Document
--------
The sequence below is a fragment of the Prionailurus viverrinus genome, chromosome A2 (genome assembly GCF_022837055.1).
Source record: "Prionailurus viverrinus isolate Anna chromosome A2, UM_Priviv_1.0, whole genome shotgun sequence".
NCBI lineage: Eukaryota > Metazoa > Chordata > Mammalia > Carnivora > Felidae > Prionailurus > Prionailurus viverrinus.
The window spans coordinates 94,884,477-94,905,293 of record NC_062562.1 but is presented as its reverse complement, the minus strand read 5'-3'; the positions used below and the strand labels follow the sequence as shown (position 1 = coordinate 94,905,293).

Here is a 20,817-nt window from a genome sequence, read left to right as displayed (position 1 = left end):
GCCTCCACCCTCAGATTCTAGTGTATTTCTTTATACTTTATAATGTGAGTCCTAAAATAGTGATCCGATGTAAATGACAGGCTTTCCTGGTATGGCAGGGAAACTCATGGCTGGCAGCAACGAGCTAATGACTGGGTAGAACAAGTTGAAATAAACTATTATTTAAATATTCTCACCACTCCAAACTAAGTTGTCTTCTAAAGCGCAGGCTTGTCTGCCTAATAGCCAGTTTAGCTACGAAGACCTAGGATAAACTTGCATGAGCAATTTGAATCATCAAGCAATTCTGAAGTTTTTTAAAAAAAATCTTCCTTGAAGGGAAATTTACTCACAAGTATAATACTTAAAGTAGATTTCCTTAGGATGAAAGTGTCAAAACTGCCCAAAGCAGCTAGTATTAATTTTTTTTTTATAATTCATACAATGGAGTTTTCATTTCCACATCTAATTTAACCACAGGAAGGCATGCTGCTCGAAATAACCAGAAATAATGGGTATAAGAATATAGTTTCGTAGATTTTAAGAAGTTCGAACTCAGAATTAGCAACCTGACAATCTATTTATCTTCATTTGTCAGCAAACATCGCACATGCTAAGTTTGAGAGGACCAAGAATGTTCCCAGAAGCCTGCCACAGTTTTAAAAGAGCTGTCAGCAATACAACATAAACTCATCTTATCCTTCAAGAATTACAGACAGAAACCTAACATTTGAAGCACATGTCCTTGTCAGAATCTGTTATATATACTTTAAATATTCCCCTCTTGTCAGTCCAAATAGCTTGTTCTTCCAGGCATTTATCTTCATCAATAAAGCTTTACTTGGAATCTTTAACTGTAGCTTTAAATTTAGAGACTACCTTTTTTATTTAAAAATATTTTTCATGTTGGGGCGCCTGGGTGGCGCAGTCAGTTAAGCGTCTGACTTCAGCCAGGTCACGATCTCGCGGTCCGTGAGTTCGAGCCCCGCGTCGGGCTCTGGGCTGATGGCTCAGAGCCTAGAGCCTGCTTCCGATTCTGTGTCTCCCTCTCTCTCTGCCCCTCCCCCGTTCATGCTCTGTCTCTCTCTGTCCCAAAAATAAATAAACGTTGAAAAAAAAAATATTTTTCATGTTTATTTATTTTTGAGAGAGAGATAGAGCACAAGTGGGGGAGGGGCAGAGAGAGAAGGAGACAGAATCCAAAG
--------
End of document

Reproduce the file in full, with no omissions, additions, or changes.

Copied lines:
The sequence below is a fragment of the Prionailurus viverrinus genome, chromosome A2 (genome assembly GCF_022837055.1).
Source record: "Prionailurus viverrinus isolate Anna chromosome A2, UM_Priviv_1.0, whole genome shotgun sequence".
NCBI lineage: Eukaryota > Metazoa > Chordata > Mammalia > Carnivora > Felidae > Prionailurus > Prionailurus viverrinus.
The window spans coordinates 94,884,477-94,905,293 of record NC_062562.1 but is presented as its reverse complement, the minus strand read 5'-3'; the positions used below and the strand labels follow the sequence as shown (position 1 = coordinate 94,905,293).

Here is a 20,817-nt window from a genome sequence, read left to right as displayed (position 1 = left end):
GCCTCCACCCTCAGATTCTAGTGTATTTCTTTATACTTTATAATGTGAGTCCTAAAATAGTGATCCGATGTAAATGACAGGCTTTCCTGGTATGGCAGGGAAACTCATGGCTGGCAGCAACGAGCTAATGACTGGGTAGAACAAGTTGAAATAAACTATTATTTAAATATTCTCACCACTCCAAACTAAGTTGTCTTCTAAAGCGCAGGCTTGTCTGCCTAATAGCCAGTTTAGCTACGAAGACCTAGGATAAACTTGCATGAGCAATTTGAATCATCAAGCAATTCTGAAGTTTTTTAAAAAAAATCTTCCTTGAAGGGAAATTTACTCACAAGTATAATACTTAAAGTAGATTTCCTTAGGATGAAAGTGTCAAAACTGCCCAAAGCAGCTAGTATTAATTTTTTTTTTATAATTCATACAATGGAGTTTTCATTTCCACATCTAATTTAACCACAGGAAGGCATGCTGCTCGAAATAACCAGAAATAATGGGTATAAGAATATAGTTTCGTAGATTTTAAGAAGTTCGAACTCAGAATTAGCAACCTGACAATCTATTTATCTTCATTTGTCAGCAAACATCGCACATGCTAAGTTTGAGAGGACCAAGAATGTTCCCAGAAGCCTGCCACAGTTTTAAAAGAGCTGTCAGCAATACAACATAAACTCATCTTATCCTTCAAGAATTACAGACAGAAACCTAACATTTGAAGCACATGTCCTTGTCAGAATCTGTTATATATACTTTAAATATTCCCCTCTTGTCAGTCCAAATAGCTTGTTCTTCCAGGCATTTATCTTCATCAATAAAGCTTTACTTGGAATCTTTAACTGTAGCTTTAAATTTAGAGACTACCTTTTTTATTTAAAAATATTTTTCATGTTGGGGCGCCTGGGTGGCGCAGTCAGTTAAGCGTCTGACTTCAGCCAGGTCACGATCTCGCGGTCCGTGAGTTCGAGCCCCGCGTCGGGCTCTGGGCTGATGGCTCAGAGCCTAGAGCCTGCTTCCGATTCTGTGTCTCCCTCTCTCTCTGCCCCTCCCCCGTTCATGCTCTGTCTCTCTCTGTCCCAAAAATAAATAAACGTTGAAAAAAAAAATATTTTTCATGTTTATTTATTTTTGAGAGAGAGATAGAGCACAAGTGGGGGAGGGGCAGAGAGAGAAGGAGACAGAATCCAAAG